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New Discovery Published: April 9, 2021

Why Is Grandma Walking Strangely?

Abstract

Walking is an activity you do every day without even thinking about it. But have you ever wondered how we walk or why some people walk a bit strangely? We all limp when we hit a toe against the table or when we sprain a foot. But some people seem to walk even more strangely. Having difficulties with walking is not always the result of weak legs or a painful foot; some people walk differently because of trunk impairments. Besides having strong legs, it is important to have a stable trunk during walking to keep balanced. For instance, most people who have had strokes have problems with their legs and trunk, resulting in clear walking impairments. In this article, we explain how the trunk moves during walking in stroke survivors, and whether the observed walking impairments result from an unstable trunk or weakness in the legs.

Did you know that there are over 30 synonyms in the English language to describe walking? You can take a hike, step, stroll, or march. Some people seem to limp, hobble, stagger, lurch, or even waddle. A lot of words, right? Do not worry, all these words just describe that some people walk a little differently. Maybe your grandparents already walk a bit strangely and you do not know why. Many people think that abnormal walking patterns are a result of problems with the legs. This might be true in some cases, but not always. Sometimes people walk differently because they cannot control their trunk [1, 2].

What Exactly is the Trunk?

The trunk, or torso, is the central part of the body to which the arms, legs, and head are attached (Figure 1). The trunk consists of four parts: the shoulders, chest, belly, and pelvis. Most of the time we divide the trunk into an upper part, the shoulders and the chest, and a lower part, the belly and pelvis. Everything above the belly button is called the upper trunk and below, the lower trunk. The ability to control your trunk determines how well you can sit upright without falling or how well you can move your upper or lower trunk independently. Movements in the upper and lower trunk can be divided in three categories: (1) bending forwards or backwards; (2) bending left or right; and (3) turning to the left or right.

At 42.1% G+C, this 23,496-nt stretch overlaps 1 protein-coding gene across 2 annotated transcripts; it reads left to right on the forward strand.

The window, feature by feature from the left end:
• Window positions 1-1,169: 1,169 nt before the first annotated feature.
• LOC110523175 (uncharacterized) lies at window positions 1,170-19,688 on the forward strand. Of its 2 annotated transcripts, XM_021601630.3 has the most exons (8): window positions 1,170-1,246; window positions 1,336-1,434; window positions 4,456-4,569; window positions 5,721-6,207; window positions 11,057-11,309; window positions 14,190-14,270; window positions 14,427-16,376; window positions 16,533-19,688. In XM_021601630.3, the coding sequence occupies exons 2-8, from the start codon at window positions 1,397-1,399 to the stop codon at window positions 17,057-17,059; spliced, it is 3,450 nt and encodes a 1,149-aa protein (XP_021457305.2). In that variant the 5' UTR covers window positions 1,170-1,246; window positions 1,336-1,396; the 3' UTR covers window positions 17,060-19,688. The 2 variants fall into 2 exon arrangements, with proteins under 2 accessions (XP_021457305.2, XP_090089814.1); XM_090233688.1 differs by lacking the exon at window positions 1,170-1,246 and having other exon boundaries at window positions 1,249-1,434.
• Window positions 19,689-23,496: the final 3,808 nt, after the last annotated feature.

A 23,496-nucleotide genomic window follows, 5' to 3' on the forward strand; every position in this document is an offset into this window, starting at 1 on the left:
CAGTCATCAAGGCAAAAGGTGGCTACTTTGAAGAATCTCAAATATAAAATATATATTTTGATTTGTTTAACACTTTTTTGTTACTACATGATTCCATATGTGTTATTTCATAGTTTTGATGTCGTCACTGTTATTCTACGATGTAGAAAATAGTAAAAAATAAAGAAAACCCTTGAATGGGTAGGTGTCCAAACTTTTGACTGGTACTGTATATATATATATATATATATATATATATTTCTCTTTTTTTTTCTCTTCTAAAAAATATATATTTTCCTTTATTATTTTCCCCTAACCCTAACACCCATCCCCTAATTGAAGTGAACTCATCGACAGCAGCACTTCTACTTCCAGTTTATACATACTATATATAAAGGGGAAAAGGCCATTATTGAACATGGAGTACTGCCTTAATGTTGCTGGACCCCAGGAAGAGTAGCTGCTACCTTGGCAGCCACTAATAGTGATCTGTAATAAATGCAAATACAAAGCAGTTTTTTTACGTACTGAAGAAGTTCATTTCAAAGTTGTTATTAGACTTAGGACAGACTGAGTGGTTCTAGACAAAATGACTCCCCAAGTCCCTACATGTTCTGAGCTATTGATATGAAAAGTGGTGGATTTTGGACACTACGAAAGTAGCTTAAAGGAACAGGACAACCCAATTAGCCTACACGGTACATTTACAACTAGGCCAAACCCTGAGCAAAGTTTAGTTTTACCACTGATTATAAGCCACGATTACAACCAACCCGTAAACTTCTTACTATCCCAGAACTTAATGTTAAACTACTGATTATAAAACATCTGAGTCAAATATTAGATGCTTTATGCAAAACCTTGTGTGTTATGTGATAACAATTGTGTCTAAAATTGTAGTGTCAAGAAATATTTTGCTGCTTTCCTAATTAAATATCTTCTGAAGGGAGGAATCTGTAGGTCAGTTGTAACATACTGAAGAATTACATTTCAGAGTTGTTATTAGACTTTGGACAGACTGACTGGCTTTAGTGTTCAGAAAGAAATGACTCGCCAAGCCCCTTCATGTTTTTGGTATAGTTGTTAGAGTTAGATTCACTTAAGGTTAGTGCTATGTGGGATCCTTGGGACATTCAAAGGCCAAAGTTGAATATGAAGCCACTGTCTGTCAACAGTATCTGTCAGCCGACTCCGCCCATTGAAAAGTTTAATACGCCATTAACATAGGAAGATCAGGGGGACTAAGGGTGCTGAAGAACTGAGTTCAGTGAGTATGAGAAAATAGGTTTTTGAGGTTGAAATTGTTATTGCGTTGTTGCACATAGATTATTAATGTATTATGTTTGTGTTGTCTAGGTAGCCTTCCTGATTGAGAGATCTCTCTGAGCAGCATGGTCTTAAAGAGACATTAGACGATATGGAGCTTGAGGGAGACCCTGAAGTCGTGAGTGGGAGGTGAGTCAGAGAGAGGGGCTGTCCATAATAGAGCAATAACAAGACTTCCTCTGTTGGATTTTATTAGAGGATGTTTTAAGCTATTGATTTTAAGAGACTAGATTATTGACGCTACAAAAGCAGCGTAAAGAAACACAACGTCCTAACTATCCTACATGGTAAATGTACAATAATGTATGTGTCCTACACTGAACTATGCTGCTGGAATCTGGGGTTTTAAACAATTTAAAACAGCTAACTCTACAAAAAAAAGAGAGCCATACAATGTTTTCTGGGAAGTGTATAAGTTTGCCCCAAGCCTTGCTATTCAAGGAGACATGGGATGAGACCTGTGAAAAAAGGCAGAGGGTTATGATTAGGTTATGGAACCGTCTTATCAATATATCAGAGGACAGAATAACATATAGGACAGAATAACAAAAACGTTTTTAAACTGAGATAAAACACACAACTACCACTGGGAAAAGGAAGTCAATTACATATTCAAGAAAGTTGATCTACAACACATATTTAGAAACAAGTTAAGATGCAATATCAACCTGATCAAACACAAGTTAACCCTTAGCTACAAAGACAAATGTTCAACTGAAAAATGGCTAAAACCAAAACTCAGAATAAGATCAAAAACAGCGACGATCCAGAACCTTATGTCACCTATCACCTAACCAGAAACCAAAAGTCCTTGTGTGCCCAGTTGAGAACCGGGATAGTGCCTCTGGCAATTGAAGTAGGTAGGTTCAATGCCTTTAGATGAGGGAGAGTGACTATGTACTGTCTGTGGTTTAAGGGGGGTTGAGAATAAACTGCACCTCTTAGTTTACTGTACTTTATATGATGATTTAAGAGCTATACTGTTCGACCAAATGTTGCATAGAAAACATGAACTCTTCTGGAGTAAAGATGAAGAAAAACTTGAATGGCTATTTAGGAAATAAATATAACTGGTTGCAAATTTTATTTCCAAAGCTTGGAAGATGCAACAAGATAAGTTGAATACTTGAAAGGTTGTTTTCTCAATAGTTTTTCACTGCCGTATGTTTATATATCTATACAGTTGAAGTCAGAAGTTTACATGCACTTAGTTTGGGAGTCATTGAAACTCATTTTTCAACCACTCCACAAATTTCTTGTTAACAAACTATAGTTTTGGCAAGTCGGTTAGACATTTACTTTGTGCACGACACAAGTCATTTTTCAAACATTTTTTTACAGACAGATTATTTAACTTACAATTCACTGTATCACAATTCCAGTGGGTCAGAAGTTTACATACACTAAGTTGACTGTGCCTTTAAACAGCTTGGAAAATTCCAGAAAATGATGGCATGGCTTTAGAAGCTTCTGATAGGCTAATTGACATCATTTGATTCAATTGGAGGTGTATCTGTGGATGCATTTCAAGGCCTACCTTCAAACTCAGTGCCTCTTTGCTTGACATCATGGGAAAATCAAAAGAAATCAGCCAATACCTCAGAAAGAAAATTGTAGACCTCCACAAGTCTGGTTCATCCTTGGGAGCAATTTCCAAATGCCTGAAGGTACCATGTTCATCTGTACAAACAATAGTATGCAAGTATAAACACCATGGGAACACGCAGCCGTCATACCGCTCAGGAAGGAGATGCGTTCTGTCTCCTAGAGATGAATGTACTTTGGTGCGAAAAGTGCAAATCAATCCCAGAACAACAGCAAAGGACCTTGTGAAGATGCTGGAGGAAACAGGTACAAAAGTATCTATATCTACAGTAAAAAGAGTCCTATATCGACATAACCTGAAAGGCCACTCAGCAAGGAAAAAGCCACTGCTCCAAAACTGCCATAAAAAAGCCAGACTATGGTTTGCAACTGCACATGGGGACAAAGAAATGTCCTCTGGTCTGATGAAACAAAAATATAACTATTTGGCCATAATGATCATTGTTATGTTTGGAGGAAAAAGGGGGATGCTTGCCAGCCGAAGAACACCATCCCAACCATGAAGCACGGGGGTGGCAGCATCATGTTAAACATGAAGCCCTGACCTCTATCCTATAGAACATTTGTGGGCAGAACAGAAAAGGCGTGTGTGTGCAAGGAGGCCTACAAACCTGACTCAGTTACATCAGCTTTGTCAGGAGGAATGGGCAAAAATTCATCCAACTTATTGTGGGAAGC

Figure 1 - (A) The human skeleton.
  • Figure 1 - (A) The human skeleton.
  • (B) The trunk can be divided into the upper trunk, which contains the shoulders and chest, and the lower trunk, which contains the stomach and pelvis.

In the early days when researchers were investigating walking, they thought that the trunk did not actively contribute to gait, which is the way a person walks [3]. They believed the torso was a passive part of the body and that the legs did all the work during walking. In more recent research, it has been determined that the trunk plays a much bigger role than researchers originally expected. For example, when comparing children with gait problems to healthy children, they found that incorrect trunk movements were one of the most important reasons why walking was so exhausting [4]. So, the ability to control your trunk and move it correctly in your gait is critical for walking efficiently.

Why Can’t Some People Control Their Trunk?

Some people who have suffered a stroke are unable to control their trunk. A stroke is a type of brain injury in which some brain cells die because of lack of oxygen, resulting from a blockage of the blood supply to the brain or bleeding in the brain. Blood vessels can become narrower as people age due to fat building-up in the blood vessel walls as a result of cigarette smoking, obesity, and lack of exercise, all of which increase the risk of stroke. Elderly people have the highest risk of suffering a stroke—more than 70% of all strokes occur in people over 65. But what does the brain do? Well, it acts like the conductor of an orchestra in which the musicians are the body’s muscles. Without a conductor for the musicians, there is musical chaos. Similarly, the brain tells the muscles what to do and when to do it, so we can move our bodies in harmony. When a part of the brain stops working because it did not receive oxygen, it stops guiding and instructing the muscles. Damaged brain cells are unrepairable, so other parts of the brain must learn how to take over the functions of these dead cells. That is why recovery after a stroke is long—the brain needs to relearn all these movements.